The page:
STATEMENT
Indonesia’s overly restrictive Music Bill must be withdrawn

Index urges proposed legislation that would restrict artistic freedom be discarded

26 Feb 2019
BY INDEX ON CENSORSHIP
Still from Street Punk! Banda Aceh, a documentary about Indonesia's punk scene and the difficulties it faces from religious fundamentalism

Still from Street Punk! Banda Aceh, a documentary about Indonesia’s punk scene and the difficulties it faces from religious fundamentalism.

Index on Censorship is deeply concerned that a draft bill in Indonesia would limit musicians’ freedom of expression.

The Music Bill seeks to ban content deemed blasphemous or pornographic, as well as preventing creators including any content driven by “negative” foreign influences.

“This is the latest in a number of attempts globally to force artists to produce only government-sanctioned work,” said Index on Censorship chief executive Jodie Ginsberg. “We fully support Indonesia’s artistic community in opposing the bill and ask the government to drop plans to censor music in the country.”

Indonesian artists immediately formed the National Coalition Against the Music-Making Bill and drew support from the country’s music community, creative professions and the national media.

In a statement, the coalition pointed out that articles within the bill lack clear parameters, marginalise and silence independent musicians, and sanction bias against many musicians. There is also little clarity about what exactly is being regulated and by whom.  

Many elements of the bill also overlap with Indonesian laws such as the Copyright Act, the Handover Act of Print and Record Works, and the ITE Law. The bill also goes against the Law on Promoting Culture and goes against Article 28 of the 1945 Constitution, which upholds freedom of expression in a democratic country. The coalition has also initiated a public petition which has close to 300,000 signatures.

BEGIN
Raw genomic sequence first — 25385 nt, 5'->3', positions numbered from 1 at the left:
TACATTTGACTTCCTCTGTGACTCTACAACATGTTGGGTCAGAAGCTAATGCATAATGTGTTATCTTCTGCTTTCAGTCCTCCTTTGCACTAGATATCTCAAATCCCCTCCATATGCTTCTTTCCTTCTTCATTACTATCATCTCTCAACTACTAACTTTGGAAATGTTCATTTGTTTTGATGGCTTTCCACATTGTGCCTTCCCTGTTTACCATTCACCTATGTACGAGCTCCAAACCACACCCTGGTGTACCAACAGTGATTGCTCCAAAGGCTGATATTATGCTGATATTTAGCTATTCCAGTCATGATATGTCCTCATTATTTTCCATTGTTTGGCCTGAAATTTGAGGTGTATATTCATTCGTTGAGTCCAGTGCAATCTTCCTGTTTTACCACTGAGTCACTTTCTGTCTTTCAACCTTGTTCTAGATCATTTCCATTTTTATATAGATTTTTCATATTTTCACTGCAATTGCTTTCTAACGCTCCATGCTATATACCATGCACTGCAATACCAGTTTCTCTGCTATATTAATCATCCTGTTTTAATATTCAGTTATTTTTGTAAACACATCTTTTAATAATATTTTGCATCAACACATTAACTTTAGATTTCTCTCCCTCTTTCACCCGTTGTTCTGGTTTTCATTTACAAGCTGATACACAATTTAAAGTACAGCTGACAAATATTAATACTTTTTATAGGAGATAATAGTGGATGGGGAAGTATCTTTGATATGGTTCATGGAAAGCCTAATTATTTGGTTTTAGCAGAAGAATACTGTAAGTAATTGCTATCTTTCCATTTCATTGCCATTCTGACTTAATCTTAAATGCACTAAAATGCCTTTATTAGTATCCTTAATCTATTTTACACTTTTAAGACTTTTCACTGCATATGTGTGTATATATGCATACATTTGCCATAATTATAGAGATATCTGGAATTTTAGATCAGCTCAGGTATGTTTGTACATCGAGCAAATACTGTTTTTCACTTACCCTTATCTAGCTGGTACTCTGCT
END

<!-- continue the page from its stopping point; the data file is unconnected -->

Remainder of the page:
Indonesia’s draft legislation follows the introduction of Decree 349 by Cuba, which forces artists to register with the government, and the Uganda’s government is proposing regulations that envision vetting new songs, videos and film scripts prior to their release, and official registration for creatives.

Why a naked feminist statue should remain uncensored

Maggi Hambling’s A Sculpture for Mary Wollstonecraft has been roundly criticised, with some trying to censor its nakedness

Shedding Skin

In September 2019, London-based photographer Yumna Al-Arashi announced that one of her photographs, showing women in a hammam, had been taken down by Instagram because, according to the platform, it fell foul of the community’s standards on adult nudity. Name of Artwork: Shedding Skin Artist: Yumna Al-Arashi Date: September 2019 Brief description of the artwork [...]

Victory is Not an Option

The Victory is Not an Option exhibition is a great example of how with the right training and preparation controversial art can inspire and reward

Bringing the Story Home – Trojan Horse in Birmingham

Index’s case study on the production of a play covering the Trojan Horse affair

Comments are closed.